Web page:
Haslams launch tutoring program
Former Tennessee Gov. Bill Haslam and his wife Crissy Haslam announced they were establishing a statewide tutoring program to help grade school students at risk of falling behind because of COVID-19 classroom closures.
The program will employ at least 1,000 college students, many of whom are missing summer internships as the pandemic pummels the economy. The student tutors will receive a $1,000 stipend, the Haslams said.
The Haslams framed the effort as a natural extension of their past work to expand access to education, particularly among low-income students. It also serves as a flare, drawing attention to a “summer slide” exacerbated by a pandemic.
Research shows most students forget some lessons during their three month summer vacation each year. The education nonprofit NWEA said the drop this year could be much worse, predicting kids could lose as much as 50% of their new math knowledge before classes are scheduled to resume in the fall.
“As a country, we haven’t had enough concern about what we’re losing in kids’ education through this period,” Bill Haslam said in a phone interview discussing the tutoring project.
“We could not have gone to school in the spring. There was no way that was safe,” he said. “But it is important that we not just think everything is going to be back to normal when we return to school in the fall. Our teachers are going to have some big gaps to make up.”
Under the Haslams’ program, dubbed the Tennessee Tutoring Corps, college students would get training and then would begin working one-on-one with students ranging in age from kindergarten to sixth grade.
The Bill and Crissy Haslam Foundation is launching the program in partnership with Boys & Girls Clubs and other local groups.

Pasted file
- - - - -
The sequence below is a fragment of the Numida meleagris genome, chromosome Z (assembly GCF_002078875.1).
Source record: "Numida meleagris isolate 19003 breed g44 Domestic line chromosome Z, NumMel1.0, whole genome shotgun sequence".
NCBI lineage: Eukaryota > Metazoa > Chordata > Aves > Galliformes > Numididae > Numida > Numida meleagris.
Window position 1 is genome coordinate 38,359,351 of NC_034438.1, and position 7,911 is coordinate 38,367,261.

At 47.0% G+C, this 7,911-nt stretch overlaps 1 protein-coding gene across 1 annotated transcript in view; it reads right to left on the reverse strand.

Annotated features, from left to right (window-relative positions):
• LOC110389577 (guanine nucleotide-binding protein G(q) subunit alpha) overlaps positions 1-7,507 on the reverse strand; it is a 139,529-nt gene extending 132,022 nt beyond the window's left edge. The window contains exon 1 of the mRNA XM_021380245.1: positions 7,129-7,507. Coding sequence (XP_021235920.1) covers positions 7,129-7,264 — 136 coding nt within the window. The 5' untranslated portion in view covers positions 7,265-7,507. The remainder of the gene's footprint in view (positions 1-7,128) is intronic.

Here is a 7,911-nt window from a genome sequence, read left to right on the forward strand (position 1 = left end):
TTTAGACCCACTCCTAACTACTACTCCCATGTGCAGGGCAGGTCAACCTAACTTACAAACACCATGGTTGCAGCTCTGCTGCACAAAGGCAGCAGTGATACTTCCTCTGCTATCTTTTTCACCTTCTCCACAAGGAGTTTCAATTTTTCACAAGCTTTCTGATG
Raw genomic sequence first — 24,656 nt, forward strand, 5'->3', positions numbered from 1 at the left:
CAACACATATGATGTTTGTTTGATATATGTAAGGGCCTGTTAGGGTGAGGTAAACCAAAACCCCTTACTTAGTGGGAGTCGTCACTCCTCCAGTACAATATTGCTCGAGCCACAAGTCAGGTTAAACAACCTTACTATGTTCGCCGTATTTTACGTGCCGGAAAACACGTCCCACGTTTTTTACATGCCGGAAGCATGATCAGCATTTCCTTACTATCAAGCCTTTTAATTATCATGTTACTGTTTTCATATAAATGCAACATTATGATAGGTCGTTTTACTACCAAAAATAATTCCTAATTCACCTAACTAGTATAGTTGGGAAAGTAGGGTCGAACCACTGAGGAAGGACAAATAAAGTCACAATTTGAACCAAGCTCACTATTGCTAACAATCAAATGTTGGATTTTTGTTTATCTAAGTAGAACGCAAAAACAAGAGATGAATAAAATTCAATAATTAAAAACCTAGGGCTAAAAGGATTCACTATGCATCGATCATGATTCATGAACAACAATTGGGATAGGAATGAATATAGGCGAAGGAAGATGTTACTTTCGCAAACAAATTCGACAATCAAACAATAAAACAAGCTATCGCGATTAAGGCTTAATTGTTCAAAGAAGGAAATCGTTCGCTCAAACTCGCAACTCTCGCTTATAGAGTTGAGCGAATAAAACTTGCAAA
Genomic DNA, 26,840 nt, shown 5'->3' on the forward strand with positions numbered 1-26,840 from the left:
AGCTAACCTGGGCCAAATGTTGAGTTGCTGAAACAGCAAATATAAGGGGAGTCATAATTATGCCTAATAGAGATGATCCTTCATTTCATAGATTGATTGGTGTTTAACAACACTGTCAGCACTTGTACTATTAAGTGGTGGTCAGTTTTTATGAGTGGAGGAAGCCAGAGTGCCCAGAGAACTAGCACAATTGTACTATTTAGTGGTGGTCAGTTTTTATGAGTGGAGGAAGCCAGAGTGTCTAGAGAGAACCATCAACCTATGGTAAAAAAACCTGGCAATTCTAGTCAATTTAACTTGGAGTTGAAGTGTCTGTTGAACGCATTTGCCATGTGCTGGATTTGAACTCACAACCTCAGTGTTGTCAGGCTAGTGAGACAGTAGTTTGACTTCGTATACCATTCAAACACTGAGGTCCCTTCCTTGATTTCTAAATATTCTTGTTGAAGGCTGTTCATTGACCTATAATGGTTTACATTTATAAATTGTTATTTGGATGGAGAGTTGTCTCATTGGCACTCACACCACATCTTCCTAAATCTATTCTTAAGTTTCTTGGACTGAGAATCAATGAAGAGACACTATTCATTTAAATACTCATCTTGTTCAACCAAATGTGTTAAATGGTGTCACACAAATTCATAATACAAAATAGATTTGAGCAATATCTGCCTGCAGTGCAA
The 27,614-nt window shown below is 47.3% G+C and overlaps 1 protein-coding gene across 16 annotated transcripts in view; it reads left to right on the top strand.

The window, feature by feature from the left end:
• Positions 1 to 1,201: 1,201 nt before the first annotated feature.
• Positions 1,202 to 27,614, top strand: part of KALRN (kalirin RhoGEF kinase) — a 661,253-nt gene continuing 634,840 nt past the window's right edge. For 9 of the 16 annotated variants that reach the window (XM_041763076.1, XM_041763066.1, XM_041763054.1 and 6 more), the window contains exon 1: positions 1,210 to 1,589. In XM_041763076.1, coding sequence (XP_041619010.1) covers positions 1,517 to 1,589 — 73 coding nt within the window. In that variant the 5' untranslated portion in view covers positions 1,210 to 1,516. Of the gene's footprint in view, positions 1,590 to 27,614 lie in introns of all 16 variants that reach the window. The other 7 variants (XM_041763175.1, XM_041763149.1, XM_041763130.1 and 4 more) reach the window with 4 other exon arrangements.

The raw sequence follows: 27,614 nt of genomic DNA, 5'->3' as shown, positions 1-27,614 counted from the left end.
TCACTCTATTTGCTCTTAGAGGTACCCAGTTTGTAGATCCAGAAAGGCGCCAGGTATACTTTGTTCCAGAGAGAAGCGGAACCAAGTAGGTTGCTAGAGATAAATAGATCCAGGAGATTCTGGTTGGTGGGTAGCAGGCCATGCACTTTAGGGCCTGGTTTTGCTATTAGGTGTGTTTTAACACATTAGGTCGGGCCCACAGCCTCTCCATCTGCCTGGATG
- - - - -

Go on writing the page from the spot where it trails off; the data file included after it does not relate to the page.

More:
“Hopefully it does a lot of good,” Crissy Haslam said. “If it does nothing else, it brings attention to the summer slide phenomenon.”
The Haslams made education a top priority while they were in public life.
Bill Haslam established the Tennessee Promise scholarship as governor, making community and technical college tuition-free for most residents. Crissy Haslam worked to improve literacy as Tennessee’s first lady.
They said the Tennessee Tutoring Corps fits in with that long-running work, even though it was quickly designed to respond to an unpredictable and unprecedented crisis.
Bill Haslam pushed Tennessee Promise as an equalizer that could ease income inequality by opening higher education to more people, regardless of their ability to pay. The same themes are in play now, he said.
“We know there’s an issue around income inequality and unequal opportunity in our country,” Bill Haslam said. “We also know that in times like this, those issues get exacerbated. The differences in opportunity become even more pronounced.
“The best answer to those problems is great public education.”
The Haslams said they began working on the program three to four weeks ago. They will begin vetting tutors this week with instruction expected to take place from June to August.
College students interested in tutoring can apply to participate at www.tntutoringcorps.org. Qualified tutors must be current college students and must pass a background check.
Participants will get about three hours of in-person instruction a day, although plans might be adjusted if face-to- face teaching isn’t safe during the summer.
The program is expected to target low-income students, who typically fall further behind during summer break.
Students will be assessed before and after the tutoring program to gauge its efficacy. Bill Haslam said the program could continue and expand if it helps enough students retain knowledge.
“We’re obviously hoping it has a big impact, and if it does, we will consider doing it in future years,” he said.
The Haslams said they plan to continue working on education initiatives as private citizens.
Both of them had parents who were first-generation college students. Expanding educational opportunities for others has become a passion in and out of office.
“In some ways, I think it could be seen as a justice issue,” Crissy Haslam said.
“Without a good education, we wouldn’t probably be where are we have been able to go,” she said. “I do think it’s one of the things holding back so many students who don’t have the opportunities we had.”
Source: Knoxville News Sentinel, by Adam Tamburin
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Published May 14, 2020